True or false: Your personalization quiz delivers a relevant product recommendation that solves your customers’ unique needs and expectations.
The truth is, designing a quiz that generates the perfect recommendation for your customers is tricky. But it’s critical for your business to get it right. According to McKinsey’s Next in Personalization Report, “companies that excel at personalization generate 40% more revenue from those activities than average players.”
So, ask too few questions, and the recommended results feel generic, and the customer doesn’t convert. On the other hand, ask too many wrong questions, and your customers will drop off and find a similar product from one of your competitors.
The good news is that mindfully designing and tailoring your quizzes to better understand the customer on the other side of the screen is a doable, if easy, fix.
Your Quiz is Part of Your Brand — Design it Accordingly.
Your brand has developed a personality from your product detail page to your social media feed. Your quiz should feel the same way whether you embody a more casual tone or a sophisticated and sensitive tone.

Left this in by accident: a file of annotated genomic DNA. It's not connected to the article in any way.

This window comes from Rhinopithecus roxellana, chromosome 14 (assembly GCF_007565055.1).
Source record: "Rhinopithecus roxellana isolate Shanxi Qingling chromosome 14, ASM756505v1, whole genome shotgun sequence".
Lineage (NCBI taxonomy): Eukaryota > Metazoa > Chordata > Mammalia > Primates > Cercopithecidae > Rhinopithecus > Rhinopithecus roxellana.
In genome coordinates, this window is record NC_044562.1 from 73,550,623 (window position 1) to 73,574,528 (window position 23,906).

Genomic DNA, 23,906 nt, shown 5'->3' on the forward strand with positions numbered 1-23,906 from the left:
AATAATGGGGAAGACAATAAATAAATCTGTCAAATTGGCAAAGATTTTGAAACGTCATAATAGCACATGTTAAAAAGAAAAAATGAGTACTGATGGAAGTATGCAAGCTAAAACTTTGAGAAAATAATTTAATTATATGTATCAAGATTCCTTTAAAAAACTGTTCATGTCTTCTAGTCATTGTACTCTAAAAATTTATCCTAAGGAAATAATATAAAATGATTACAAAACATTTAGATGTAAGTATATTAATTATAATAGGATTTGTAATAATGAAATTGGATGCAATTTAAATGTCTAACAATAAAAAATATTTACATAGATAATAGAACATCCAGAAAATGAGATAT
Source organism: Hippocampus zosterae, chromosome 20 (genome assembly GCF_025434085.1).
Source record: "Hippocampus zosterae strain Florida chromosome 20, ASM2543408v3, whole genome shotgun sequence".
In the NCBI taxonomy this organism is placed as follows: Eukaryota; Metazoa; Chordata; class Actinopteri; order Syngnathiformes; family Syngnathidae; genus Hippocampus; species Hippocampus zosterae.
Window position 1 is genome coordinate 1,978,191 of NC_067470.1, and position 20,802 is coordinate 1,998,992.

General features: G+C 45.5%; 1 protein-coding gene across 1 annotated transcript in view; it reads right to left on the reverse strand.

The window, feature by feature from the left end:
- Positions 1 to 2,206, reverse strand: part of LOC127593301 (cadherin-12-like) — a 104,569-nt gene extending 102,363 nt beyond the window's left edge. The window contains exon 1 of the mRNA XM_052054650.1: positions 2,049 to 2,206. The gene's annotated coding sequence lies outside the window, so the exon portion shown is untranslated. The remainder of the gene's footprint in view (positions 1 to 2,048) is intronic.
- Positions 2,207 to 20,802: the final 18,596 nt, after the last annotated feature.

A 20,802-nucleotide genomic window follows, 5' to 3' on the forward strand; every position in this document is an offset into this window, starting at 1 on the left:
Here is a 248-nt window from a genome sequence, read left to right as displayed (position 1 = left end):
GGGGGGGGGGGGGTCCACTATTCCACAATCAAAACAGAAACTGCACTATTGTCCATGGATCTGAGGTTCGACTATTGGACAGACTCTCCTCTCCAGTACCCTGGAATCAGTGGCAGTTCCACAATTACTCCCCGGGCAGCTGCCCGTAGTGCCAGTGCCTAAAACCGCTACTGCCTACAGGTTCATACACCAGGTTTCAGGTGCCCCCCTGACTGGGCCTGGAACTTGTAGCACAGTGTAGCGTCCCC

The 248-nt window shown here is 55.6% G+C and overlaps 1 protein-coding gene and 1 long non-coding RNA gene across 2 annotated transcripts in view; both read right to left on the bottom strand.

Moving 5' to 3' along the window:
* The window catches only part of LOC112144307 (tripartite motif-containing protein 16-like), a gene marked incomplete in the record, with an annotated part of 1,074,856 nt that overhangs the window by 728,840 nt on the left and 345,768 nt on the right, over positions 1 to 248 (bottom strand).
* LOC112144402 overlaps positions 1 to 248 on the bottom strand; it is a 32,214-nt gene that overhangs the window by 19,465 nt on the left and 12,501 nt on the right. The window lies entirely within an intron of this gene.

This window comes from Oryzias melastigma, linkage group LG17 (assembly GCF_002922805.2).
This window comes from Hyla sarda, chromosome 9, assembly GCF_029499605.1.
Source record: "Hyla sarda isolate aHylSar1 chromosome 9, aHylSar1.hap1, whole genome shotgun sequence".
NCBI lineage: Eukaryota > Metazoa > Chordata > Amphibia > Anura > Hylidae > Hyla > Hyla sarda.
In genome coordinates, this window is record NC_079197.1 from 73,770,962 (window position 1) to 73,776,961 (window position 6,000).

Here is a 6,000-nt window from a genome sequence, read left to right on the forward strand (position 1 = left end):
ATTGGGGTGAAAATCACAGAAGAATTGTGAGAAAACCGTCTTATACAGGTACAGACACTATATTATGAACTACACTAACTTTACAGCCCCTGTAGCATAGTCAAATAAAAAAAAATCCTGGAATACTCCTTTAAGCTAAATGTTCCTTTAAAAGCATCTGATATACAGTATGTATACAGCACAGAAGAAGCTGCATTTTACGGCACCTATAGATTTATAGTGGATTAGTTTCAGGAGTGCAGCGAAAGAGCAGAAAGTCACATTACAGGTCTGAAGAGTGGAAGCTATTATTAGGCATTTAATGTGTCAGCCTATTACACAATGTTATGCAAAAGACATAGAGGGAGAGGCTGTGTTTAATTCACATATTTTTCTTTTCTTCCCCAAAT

Too often, a brand’s rich character doesn’t make it into the quiz’s copy or style. And that can be a jarring transition for your customers.
Rather than offer a dry question-and-answer session, thoughtfully and empathetically inject your brand’s voice. Insert pauses as you would in a conversation, grouping questions into topics and not bombarding them with too many at once.
Give your quiz character and make it feel like there’s a human on the other side by:
- Asking for the customer’s name and speaking to them directly. Asking for the customer’s name and using it in the quiz UI is easily the most simple personalization tactic. If you can use the customer’s name in other touch points like the physical product, in-box ephemera, or a signed-in member experience, even better. It will make the customer feel seen and confident that you’re listening to produce the best recommendation at the end.
- Summarizing what they’ve told you as they progress. Repeating what the customer has said assures them you understand what they are telling you and builds their confidence that you will present the best solution in the end. Plus, it gives the customer a chance to go back and change any answers if necessary.
- Informing them about why you’re asking particular questions. You know your product and recommended routines inside and out and how your customer’s answers may affect their final recommendation. But to your customers, specific questions may feel irrelevant or, opposite, pique their interest. Explaining why you’re asking these questions gives you more credibility and further builds trust with your customer.